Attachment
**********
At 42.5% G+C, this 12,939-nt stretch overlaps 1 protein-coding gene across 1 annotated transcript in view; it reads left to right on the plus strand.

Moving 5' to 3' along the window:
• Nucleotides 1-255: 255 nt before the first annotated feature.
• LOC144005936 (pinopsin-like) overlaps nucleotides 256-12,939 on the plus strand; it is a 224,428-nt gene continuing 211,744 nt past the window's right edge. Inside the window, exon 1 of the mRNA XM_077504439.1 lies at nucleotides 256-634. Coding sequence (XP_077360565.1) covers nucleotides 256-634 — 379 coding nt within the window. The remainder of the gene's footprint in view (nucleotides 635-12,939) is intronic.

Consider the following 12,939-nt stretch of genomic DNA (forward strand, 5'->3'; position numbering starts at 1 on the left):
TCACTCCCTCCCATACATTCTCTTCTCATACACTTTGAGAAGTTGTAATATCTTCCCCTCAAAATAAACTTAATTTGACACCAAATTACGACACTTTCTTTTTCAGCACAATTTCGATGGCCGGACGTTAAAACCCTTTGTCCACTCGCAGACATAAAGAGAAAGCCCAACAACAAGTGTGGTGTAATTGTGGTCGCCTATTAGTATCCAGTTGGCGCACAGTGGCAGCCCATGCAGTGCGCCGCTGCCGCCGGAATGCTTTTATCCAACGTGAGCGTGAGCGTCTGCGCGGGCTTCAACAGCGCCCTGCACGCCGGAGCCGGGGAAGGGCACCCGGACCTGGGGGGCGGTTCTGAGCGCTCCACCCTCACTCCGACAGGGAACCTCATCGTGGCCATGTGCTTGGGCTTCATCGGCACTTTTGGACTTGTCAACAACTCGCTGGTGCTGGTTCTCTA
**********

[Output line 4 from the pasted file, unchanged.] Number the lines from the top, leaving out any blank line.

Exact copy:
• LOC144005936 (pinopsin-like) overlaps nucleotides 256-12,939 on the plus strand; it is a 224,428-nt gene continuing 211,744 nt past the window's right edge. Inside the window, exon 1 of the mRNA XM_077504439.1 lies at nucleotides 256-634. Coding sequence (XP_077360565.1) covers nucleotides 256-634 — 379 coding nt within the window. The remainder of the gene's footprint in view (nucleotides 635-12,939) is intronic.